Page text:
Reptiles and pot just seem to go together.
Police Arrest Two Suspected of Releasing Gator*
Police arrest two men for allegedly conspiring to release an alligator
in Machado Lake, where it continues to allude wranglers who offered to
take the alligator back to their preserve. Janice Hahn says, "They
offered to take it back, but we haven't decided that's the right thing
to do. After all, it's an L.A. gator."
*Police Arrest Two People Suspected of Releasing Alligator in Los
LOS ANGELES , Calif. (AP) 8.24.05, 3:00p -- A former Los Angeles police
officer and another man have been arrested for allegedly conspiring to
release an alligator in a city lake.
A tip from the public led to the arrests of 36-year-old Anthony Brewer
and 42-year-old Todd Natow after raids at separate homes in the San
Police say Brewer gave the alligator - named ``Reggie'' - to Natow, a
former LAPD officer who then released it in the Harbor City lake (about
20 miles south of downtown Los Angeles).
Natow started with the LAPD in 1984 and left in 2001.
Councilwoman Janice Hahn told a news conference at the lake today that
attempts to capture the gator and to patrol the lake cost taxpayers tens
of thousands of dollars.
Brewer was arrested yesterday at a home where officials found evidence
of an alligator habitat, photographs of alligators, narcotics and two
live snapping turtles.
Natow was arrested early today. He had numerous animals, including three
alligators, four piranha fish, one rattlesnake, three desert tortoises,
six desert tortoise eggs and one scorpion.
LAPD Arrests Suspects in Gator Dumping
By Hector Becerra and Natasha Lee
Times Staff Writers
12:33 PM PDT, August 24, 2005
His name is Reggie.
Los Angeles Police announced today they have solved part of the riddle of the wayward 7-foot alligator, which continues to elude searchers at Lake Machado.
Police said the gator, which has befuddled high-priced, self-styled gator wranglers from Colorado and Florida, was a pet whose owner, Anthony Brewer, 36, San Pedro, was arrested Tuesday.
Brewer was charged with conspiracy to illegally possess exotic animals and the illegal release of animals. An alleged accomplice, Todd Natow, also of San Pedro, was also charged.
Authorities said they seized a mini-zoo from Brewer's home on Moray street, including three alligators, piranha fish, one rattlesnake, desert tortoise eggs, a scorpion and six marijuana plants. Natow is a former LAPD officer.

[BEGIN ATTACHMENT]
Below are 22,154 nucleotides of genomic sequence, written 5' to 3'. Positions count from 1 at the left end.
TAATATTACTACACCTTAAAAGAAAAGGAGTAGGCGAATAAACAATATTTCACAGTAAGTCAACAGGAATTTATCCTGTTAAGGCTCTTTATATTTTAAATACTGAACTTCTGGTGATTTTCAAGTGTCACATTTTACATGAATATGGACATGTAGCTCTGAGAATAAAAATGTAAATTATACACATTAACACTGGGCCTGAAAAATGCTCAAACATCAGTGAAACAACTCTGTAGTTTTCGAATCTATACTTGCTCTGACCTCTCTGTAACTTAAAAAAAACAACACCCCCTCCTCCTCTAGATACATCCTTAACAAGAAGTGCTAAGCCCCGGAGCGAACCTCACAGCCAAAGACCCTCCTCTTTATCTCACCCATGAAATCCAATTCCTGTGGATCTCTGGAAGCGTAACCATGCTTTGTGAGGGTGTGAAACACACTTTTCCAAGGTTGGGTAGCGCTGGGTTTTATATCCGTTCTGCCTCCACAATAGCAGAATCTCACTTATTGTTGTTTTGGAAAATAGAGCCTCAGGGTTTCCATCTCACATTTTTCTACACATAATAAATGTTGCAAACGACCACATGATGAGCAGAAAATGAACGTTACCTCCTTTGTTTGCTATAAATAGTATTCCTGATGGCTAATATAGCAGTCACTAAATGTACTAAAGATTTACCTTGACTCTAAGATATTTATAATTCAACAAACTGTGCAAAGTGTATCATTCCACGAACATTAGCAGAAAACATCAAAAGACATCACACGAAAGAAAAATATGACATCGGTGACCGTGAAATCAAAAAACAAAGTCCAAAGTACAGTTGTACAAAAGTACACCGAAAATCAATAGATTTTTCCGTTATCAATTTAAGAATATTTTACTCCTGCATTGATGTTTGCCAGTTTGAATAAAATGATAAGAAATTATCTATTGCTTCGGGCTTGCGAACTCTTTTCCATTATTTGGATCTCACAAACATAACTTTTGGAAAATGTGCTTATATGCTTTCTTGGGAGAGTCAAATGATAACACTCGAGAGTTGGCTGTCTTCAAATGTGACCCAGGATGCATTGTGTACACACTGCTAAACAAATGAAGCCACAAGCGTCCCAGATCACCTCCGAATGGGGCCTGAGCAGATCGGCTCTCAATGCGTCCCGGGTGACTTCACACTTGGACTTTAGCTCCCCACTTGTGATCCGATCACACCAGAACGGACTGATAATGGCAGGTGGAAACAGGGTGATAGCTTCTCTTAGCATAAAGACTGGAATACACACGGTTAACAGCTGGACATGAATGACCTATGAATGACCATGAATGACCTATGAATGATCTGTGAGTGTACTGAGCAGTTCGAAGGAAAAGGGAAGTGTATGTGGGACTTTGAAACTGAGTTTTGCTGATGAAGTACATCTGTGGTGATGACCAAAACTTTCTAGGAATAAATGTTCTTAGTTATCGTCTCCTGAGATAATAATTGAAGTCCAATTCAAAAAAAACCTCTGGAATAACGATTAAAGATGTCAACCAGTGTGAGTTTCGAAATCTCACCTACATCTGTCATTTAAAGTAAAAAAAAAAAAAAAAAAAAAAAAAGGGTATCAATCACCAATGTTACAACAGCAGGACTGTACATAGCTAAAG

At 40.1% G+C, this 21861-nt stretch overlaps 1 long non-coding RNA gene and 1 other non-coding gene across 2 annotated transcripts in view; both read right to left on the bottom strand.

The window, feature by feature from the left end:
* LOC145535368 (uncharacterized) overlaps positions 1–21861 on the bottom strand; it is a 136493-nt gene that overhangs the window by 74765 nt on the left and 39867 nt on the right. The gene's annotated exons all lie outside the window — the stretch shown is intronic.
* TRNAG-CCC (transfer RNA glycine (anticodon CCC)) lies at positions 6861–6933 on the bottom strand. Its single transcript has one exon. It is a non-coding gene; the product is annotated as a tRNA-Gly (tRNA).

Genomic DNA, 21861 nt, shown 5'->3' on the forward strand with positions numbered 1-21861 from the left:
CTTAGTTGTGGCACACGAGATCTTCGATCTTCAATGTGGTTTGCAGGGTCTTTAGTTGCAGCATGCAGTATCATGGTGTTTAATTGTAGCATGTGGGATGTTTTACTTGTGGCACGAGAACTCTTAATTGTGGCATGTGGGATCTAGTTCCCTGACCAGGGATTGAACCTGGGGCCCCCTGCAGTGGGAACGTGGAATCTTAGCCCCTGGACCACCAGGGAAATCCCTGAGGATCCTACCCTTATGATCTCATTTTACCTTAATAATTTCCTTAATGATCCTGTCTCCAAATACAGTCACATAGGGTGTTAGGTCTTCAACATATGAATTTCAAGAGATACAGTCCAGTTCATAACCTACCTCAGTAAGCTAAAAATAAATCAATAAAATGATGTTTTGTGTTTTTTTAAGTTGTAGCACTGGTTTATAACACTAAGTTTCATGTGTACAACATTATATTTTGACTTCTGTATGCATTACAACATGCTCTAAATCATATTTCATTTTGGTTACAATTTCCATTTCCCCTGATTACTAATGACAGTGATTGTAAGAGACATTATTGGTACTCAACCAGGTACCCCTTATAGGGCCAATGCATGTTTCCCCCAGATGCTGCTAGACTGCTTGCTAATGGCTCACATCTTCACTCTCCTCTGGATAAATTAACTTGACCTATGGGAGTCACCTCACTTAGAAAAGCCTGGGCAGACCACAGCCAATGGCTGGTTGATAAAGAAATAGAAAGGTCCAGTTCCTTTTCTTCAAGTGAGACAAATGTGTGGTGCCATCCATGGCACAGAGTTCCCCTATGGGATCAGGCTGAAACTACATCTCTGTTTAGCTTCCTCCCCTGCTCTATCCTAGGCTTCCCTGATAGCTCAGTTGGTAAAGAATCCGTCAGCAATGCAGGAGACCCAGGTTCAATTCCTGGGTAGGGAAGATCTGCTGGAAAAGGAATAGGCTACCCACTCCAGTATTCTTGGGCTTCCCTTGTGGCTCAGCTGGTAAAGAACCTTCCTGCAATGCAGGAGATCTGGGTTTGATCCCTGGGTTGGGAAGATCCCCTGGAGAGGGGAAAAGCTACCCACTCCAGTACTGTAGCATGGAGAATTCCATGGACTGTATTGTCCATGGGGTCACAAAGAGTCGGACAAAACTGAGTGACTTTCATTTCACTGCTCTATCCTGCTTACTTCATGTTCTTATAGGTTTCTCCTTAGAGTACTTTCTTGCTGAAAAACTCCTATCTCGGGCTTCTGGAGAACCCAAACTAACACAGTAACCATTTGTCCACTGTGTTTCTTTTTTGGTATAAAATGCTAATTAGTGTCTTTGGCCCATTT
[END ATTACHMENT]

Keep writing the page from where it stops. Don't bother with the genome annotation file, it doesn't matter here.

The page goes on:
"It was a concerned citizen who was aware this man had an alligator in his backyard for some period of time," said Lt. George Angelos. "And it is our belief that many neighbors were aware of this."
Angelos said Brewer gave "a full confession."
"The primary owner claims to have had a fondness for this animal. However, the animal got a little too hard to handle," Angelos said, describing Reggie as 150 pounds.
Police alleged that Natow dumped the gator in the lake two months ago at the request of Brewer.
"It's frightening. It's scary. These people put a lot of people at risk," said Janice Hahn, a member of the Los Angeles City Council.
She said Brewer should be forced to repay the city for salaries and the fees to the gator wranglers.
The development came as a crew of wranglers tried again today to nab the elusive gator that has for weeks played cat and mouse with pursuers at Harbor City's Lake Machado.
The hunt resumed Tuesday after Los Angeles Parks officials turned to Tim Williams, a Florida gator wrangler, to replace a Colorado expert who had been hired for $800 a day, but failed to produce.
"We're not going anywhere till we got a gator," vowed Williams, head of the new four-man team. "It's gonna be fun."
Williams, the self-styled dean of gator wrestling, said he has been handling gators for 30 years. He came Monday night from Gatorland in Orlando.
The gator had been dubbed "Harbor Park Harry," and dozens of spectators gathered last week to watch the spectacle of the hunt, with several rooting for the reptile. Office workers, amateur herpetologists, retirees and dog walkers have camped out beside the lake for hours.
Williams and his crew rode in a boat onto the lake, saying they plan to entice the alligator into shallow waters, and then subdue him by hand.
Though the brain of a large alligator is about the size of a lima bean, the Lake Machado alligator has proven to be a shrewd survivalist. Gator wrestlers have gotten within 10 feet of it, but it has quickly submerged and disappeared.
It is unclear how the alligator came to reside in a park surrounded by oil refineries and office complexes. Officials assume that it was dumped by somebody who kept it as a pet until it became too big to handle.
Members of the Southwestern Herpetologists Society have assisted in the hunt.
Gregory Randall, wildlife specialist for Los Angeles Department of Animal Services, said Williams has volunteered his time, but that his expenses would be paid.
Jim McDonnell, an LAPD executive, said the gator hunt may be amusing, but the animal poses a real danger.
"Kids come and they have no expectation that there's anything like that when they're feeding the ducks," McDonnell said. "You can imagine what could occur."
Williams said this afternoon his crew had made no sightings.
"If we could just run him up or see him, we could say we know where he's at, we know he's there," Williams said. "We could start with a battle plan."
Copyright 2005 Los Angeles Times